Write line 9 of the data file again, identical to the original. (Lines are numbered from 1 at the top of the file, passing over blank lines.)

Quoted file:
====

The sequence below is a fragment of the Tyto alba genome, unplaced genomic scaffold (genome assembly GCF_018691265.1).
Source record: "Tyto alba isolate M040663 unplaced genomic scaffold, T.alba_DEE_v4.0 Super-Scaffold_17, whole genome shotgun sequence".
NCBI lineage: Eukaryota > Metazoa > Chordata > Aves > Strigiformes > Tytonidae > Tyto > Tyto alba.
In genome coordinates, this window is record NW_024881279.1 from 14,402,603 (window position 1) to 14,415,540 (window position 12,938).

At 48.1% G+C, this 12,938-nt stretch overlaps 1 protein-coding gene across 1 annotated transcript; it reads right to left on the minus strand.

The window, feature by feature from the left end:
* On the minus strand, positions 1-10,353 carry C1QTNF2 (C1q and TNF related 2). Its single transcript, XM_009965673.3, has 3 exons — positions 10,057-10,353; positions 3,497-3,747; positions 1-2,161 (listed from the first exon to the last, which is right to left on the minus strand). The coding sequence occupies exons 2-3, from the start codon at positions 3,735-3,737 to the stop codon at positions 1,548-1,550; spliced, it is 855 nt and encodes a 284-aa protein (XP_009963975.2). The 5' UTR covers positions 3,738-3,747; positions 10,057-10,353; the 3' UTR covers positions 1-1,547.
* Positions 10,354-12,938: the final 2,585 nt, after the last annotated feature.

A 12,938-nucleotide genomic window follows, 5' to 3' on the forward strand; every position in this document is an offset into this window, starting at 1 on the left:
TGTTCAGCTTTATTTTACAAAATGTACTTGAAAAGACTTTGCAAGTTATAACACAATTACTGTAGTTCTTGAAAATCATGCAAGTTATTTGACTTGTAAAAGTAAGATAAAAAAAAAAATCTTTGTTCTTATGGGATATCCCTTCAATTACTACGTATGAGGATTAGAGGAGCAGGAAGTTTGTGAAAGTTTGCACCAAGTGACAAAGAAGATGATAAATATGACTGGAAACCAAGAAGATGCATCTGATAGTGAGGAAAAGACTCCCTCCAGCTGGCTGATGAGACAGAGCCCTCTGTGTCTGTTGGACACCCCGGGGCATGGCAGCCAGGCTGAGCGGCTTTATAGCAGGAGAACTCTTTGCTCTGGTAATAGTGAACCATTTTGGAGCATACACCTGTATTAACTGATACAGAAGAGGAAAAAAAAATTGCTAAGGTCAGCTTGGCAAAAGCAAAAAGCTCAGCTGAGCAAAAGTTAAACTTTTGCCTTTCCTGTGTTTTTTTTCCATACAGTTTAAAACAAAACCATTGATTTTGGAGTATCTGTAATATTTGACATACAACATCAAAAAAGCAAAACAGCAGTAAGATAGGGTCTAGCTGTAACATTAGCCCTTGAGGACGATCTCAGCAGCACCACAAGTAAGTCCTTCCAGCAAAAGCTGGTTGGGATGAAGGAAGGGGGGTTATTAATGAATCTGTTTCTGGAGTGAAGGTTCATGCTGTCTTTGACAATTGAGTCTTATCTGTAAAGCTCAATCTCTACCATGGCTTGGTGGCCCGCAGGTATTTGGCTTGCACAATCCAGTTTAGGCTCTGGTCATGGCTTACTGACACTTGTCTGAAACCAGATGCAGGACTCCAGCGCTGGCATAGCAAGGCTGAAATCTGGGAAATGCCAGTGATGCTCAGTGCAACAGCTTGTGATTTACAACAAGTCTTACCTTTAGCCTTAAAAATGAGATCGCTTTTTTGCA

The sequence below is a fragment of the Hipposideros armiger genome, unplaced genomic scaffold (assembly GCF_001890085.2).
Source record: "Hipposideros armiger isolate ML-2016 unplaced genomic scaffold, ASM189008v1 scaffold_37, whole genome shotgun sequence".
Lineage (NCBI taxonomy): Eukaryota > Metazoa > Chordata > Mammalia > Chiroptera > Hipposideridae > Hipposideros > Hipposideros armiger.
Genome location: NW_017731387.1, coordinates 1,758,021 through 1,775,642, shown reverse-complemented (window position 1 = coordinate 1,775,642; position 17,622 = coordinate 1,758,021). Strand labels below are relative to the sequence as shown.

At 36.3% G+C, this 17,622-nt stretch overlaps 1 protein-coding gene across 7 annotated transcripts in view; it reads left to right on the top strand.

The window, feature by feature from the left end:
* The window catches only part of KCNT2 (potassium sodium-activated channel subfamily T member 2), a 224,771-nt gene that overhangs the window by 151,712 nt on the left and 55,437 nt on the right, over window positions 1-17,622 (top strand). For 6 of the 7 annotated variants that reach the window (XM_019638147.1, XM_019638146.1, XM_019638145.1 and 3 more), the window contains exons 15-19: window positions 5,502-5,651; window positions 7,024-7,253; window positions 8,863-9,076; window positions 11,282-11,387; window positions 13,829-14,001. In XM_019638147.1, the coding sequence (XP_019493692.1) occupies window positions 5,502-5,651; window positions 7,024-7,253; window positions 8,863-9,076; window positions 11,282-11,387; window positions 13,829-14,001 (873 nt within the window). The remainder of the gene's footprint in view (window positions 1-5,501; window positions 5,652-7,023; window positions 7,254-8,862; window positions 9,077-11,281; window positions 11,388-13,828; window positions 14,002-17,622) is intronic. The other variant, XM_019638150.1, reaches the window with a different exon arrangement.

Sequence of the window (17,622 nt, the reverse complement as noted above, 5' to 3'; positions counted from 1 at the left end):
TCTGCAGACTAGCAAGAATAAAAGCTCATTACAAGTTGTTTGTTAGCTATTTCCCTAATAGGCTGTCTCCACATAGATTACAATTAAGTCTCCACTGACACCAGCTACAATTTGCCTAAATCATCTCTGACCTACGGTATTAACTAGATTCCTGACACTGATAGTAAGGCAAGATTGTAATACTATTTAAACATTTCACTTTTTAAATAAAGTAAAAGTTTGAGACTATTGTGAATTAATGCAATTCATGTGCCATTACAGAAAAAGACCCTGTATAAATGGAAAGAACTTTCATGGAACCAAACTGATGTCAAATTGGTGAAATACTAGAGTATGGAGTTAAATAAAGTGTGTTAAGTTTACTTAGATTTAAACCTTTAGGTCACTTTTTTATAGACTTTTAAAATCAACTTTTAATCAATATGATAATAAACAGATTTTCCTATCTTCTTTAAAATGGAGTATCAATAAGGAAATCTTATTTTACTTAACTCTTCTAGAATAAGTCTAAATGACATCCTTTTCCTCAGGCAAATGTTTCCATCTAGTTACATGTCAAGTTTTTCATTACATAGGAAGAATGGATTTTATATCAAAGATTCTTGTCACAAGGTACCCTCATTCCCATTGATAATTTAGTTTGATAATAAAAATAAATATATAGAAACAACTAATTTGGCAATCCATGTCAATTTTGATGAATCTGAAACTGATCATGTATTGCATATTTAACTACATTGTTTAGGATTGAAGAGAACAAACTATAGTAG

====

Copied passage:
A 12,938-nucleotide genomic window follows, 5' to 3' on the forward strand; every position in this document is an offset into this window, starting at 1 on the left: